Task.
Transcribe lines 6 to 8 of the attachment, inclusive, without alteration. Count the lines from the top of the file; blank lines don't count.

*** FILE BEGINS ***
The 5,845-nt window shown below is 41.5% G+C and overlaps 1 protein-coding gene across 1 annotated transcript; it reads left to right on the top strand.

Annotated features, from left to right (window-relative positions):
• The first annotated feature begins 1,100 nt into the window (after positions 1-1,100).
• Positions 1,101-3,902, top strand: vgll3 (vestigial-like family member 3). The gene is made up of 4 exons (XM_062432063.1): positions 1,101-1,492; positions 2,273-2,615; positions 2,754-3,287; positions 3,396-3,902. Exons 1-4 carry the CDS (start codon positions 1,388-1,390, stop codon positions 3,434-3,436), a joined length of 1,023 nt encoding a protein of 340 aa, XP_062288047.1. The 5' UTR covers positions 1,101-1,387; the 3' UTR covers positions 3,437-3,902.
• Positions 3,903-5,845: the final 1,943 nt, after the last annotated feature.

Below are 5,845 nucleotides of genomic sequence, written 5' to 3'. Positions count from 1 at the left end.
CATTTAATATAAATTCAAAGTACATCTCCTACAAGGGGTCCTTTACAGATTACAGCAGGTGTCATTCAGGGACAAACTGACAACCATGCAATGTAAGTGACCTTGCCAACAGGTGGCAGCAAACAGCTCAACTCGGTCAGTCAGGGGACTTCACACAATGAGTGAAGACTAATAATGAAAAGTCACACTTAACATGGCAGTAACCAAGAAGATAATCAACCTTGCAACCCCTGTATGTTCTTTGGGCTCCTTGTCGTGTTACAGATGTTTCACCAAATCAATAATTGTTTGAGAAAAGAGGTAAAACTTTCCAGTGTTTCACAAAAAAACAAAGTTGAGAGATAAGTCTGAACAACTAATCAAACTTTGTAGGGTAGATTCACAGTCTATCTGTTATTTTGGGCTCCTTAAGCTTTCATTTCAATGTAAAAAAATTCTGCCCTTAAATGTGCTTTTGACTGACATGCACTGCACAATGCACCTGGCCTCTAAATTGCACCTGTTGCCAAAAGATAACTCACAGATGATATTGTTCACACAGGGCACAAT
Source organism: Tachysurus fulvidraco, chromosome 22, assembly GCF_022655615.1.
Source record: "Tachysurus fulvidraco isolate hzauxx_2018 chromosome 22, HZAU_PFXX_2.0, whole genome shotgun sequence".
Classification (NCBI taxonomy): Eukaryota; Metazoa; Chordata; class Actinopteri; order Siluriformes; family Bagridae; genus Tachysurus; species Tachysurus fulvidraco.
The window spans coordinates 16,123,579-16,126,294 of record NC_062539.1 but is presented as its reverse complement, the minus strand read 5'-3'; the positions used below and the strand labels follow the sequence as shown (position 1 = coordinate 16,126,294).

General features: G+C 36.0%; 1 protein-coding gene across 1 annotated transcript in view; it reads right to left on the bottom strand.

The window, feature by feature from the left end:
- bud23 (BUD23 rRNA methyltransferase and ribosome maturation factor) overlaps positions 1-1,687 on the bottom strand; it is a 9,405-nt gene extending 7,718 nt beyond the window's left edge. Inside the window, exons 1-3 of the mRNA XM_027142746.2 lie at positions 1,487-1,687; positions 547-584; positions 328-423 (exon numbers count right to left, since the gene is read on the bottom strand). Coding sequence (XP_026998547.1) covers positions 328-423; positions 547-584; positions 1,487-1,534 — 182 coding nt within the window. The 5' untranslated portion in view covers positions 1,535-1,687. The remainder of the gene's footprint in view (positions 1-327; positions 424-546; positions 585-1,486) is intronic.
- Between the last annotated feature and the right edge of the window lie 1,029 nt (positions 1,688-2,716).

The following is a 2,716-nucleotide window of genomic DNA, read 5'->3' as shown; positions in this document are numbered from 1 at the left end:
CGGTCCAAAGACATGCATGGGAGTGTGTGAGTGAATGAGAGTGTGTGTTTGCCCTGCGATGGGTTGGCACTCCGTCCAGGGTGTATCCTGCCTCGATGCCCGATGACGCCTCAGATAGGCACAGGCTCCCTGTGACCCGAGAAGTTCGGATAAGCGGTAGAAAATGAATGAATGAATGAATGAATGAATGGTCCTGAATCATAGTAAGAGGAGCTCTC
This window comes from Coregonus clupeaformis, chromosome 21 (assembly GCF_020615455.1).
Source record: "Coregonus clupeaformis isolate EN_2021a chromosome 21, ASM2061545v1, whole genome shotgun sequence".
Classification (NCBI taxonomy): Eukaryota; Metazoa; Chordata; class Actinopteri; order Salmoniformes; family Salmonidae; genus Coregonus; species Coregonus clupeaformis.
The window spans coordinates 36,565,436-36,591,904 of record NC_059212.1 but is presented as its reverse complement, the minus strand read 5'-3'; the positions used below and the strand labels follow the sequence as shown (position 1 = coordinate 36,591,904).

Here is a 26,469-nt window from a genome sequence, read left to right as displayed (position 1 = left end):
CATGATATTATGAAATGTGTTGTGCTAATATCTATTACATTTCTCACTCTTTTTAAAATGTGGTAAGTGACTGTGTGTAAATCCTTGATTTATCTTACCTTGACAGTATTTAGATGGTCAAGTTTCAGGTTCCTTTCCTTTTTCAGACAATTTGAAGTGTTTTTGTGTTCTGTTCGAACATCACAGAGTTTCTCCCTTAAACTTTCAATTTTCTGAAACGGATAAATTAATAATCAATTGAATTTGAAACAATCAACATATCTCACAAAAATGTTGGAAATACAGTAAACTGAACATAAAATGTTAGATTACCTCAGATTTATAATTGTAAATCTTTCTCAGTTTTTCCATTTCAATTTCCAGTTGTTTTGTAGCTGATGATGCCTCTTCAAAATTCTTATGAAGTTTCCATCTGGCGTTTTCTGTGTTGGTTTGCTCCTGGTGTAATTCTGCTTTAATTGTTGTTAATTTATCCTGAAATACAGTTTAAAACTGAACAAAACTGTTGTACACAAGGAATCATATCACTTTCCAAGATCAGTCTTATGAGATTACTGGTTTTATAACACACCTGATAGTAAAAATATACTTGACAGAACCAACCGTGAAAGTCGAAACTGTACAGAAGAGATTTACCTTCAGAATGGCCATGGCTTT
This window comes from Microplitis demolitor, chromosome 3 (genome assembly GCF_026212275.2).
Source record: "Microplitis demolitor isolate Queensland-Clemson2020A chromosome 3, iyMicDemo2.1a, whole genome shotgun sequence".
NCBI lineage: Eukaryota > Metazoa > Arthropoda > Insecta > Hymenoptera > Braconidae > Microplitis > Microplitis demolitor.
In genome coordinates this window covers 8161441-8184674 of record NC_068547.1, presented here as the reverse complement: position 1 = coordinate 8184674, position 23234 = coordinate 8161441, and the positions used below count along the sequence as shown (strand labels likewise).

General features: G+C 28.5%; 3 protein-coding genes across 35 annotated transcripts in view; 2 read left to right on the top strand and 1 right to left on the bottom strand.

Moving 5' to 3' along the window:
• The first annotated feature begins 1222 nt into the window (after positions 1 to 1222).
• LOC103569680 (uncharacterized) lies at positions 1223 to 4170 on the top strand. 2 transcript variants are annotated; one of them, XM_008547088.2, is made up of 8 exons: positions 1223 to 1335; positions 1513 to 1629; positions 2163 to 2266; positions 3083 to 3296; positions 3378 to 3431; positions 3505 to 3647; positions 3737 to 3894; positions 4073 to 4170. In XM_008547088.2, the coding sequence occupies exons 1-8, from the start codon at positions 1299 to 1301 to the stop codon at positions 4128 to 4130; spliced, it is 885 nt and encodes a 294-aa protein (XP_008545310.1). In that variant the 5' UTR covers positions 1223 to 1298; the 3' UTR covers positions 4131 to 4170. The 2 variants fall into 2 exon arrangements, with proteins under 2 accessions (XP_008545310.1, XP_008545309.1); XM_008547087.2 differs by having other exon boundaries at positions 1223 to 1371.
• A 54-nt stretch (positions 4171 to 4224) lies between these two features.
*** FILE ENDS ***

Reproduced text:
Below are 5,845 nucleotides of genomic sequence, written 5' to 3'. Positions count from 1 at the left end.
CATTTAATATAAATTCAAAGTACATCTCCTACAAGGGGTCCTTTACAGATTACAGCAGGTGTCATTCAGGGACAAACTGACAACCATGCAATGTAAGTGACCTTGCCAACAGGTGGCAGCAAACAGCTCAACTCGGTCAGTCAGGGGACTTCACACAATGAGTGAAGACTAATAATGAAAAGTCACACTTAACATGGCAGTAACCAAGAAGATAATCAACCTTGCAACCCCTGTATGTTCTTTGGGCTCCTTGTCGTGTTACAGATGTTTCACCAAATCAATAATTGTTTGAGAAAAGAGGTAAAACTTTCCAGTGTTTCACAAAAAAACAAAGTTGAGAGATAAGTCTGAACAACTAATCAAACTTTGTAGGGTAGATTCACAGTCTATCTGTTATTTTGGGCTCCTTAAGCTTTCATTTCAATGTAAAAAAATTCTGCCCTTAAATGTGCTTTTGACTGACATGCACTGCACAATGCACCTGGCCTCTAAATTGCACCTGTTGCCAAAAGATAACTCACAGATGATATTGTTCACACAGGGCACAAT
Source organism: Tachysurus fulvidraco, chromosome 22, assembly GCF_022655615.1.